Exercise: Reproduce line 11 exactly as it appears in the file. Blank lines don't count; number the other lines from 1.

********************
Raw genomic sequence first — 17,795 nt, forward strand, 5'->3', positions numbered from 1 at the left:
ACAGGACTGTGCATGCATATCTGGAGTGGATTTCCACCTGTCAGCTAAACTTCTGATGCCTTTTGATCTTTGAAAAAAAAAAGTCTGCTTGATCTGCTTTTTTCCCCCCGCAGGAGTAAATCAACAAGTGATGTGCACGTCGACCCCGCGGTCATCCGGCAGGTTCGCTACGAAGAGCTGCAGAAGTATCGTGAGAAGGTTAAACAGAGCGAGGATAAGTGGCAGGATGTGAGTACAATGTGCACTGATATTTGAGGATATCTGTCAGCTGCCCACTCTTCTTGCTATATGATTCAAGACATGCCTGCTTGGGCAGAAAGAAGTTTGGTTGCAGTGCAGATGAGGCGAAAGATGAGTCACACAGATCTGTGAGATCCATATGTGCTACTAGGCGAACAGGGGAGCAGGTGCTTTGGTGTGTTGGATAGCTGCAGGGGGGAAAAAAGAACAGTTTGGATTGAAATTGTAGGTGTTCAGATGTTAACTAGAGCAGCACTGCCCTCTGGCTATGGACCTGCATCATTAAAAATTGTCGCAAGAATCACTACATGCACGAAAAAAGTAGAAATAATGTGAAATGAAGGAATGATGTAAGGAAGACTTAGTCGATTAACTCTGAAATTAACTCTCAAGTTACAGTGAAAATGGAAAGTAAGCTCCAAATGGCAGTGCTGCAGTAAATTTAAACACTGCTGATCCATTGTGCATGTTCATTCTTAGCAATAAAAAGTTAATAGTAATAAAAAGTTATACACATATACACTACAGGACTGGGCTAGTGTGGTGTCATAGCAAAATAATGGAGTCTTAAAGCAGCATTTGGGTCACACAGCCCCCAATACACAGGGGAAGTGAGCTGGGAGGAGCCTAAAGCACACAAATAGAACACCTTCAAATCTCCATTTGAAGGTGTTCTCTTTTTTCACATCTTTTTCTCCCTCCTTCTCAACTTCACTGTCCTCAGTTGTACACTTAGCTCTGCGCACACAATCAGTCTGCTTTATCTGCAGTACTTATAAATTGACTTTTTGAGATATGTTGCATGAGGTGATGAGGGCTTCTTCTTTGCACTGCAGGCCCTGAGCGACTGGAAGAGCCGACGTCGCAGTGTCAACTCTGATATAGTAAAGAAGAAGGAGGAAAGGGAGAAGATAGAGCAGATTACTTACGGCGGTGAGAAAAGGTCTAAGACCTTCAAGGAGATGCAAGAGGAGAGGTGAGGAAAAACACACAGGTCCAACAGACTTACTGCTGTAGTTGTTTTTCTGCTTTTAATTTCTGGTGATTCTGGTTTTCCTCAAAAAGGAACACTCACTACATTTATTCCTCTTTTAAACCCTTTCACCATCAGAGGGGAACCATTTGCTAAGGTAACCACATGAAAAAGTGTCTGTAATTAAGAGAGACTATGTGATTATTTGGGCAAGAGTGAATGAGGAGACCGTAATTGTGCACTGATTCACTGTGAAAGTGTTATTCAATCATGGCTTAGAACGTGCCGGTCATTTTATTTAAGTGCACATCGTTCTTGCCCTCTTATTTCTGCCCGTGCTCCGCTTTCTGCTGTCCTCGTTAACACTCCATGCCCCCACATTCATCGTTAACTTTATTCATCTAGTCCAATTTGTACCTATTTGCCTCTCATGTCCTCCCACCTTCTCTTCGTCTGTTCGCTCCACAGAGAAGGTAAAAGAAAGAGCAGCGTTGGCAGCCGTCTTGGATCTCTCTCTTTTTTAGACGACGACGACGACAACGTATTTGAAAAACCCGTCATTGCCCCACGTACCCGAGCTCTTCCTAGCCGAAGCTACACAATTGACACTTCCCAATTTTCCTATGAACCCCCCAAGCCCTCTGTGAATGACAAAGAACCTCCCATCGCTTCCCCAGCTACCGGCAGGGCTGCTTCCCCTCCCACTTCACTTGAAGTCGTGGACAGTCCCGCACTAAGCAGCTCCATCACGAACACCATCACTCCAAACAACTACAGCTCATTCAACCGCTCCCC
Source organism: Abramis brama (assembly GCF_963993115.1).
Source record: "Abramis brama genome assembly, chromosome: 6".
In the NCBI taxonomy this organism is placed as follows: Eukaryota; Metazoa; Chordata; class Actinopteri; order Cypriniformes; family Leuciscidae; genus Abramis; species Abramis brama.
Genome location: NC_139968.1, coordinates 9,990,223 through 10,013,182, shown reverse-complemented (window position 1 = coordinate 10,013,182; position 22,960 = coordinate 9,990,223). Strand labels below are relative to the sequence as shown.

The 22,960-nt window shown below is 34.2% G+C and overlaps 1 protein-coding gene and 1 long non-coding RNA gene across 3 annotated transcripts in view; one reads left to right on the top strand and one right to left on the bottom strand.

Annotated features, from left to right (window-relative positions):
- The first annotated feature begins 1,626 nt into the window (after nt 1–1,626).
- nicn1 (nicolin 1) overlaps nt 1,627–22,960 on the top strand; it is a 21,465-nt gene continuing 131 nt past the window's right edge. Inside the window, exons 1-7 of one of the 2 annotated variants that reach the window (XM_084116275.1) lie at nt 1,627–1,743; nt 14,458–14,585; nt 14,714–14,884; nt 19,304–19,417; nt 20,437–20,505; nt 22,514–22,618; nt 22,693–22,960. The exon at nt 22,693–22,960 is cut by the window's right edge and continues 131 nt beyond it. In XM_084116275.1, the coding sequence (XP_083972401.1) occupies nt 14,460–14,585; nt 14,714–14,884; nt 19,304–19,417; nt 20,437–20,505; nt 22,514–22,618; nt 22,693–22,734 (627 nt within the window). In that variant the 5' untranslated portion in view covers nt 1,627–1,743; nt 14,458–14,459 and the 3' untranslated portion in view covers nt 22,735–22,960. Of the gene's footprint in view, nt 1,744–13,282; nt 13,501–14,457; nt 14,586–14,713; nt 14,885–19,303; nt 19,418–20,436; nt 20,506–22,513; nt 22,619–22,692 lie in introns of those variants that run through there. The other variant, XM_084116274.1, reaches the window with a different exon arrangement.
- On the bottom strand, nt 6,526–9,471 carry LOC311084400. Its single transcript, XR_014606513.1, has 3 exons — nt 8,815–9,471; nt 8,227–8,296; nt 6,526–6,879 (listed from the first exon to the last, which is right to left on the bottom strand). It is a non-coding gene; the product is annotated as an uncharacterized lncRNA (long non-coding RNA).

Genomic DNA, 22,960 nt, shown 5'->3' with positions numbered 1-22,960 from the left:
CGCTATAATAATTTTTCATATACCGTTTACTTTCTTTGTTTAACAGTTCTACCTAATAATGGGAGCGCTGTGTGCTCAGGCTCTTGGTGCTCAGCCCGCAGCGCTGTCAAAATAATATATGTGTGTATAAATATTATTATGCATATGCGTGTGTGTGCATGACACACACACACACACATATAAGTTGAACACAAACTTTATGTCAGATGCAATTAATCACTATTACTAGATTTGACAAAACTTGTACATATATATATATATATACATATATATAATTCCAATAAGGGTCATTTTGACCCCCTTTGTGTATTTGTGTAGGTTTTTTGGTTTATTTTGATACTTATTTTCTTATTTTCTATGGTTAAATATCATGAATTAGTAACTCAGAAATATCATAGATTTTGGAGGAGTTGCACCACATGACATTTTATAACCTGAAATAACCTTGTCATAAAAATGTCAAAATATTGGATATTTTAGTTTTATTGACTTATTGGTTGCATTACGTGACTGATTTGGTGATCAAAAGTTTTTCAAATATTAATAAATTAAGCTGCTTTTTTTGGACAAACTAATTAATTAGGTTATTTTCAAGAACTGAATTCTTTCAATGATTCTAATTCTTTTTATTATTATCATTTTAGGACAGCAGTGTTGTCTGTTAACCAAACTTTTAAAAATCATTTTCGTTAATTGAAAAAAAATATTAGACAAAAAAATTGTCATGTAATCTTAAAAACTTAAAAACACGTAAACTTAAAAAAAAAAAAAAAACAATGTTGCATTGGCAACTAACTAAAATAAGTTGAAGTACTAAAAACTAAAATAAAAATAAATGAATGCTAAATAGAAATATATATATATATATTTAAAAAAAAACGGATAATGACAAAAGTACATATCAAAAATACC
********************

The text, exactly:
- On the bottom strand, nt 6,526–9,471 carry LOC311084400. Its single transcript, XR_014606513.1, has 3 exons — nt 8,815–9,471; nt 8,227–8,296; nt 6,526–6,879 (listed from the first exon to the last, which is right to left on the bottom strand). It is a non-coding gene; the product is annotated as an uncharacterized lncRNA (long non-coding RNA).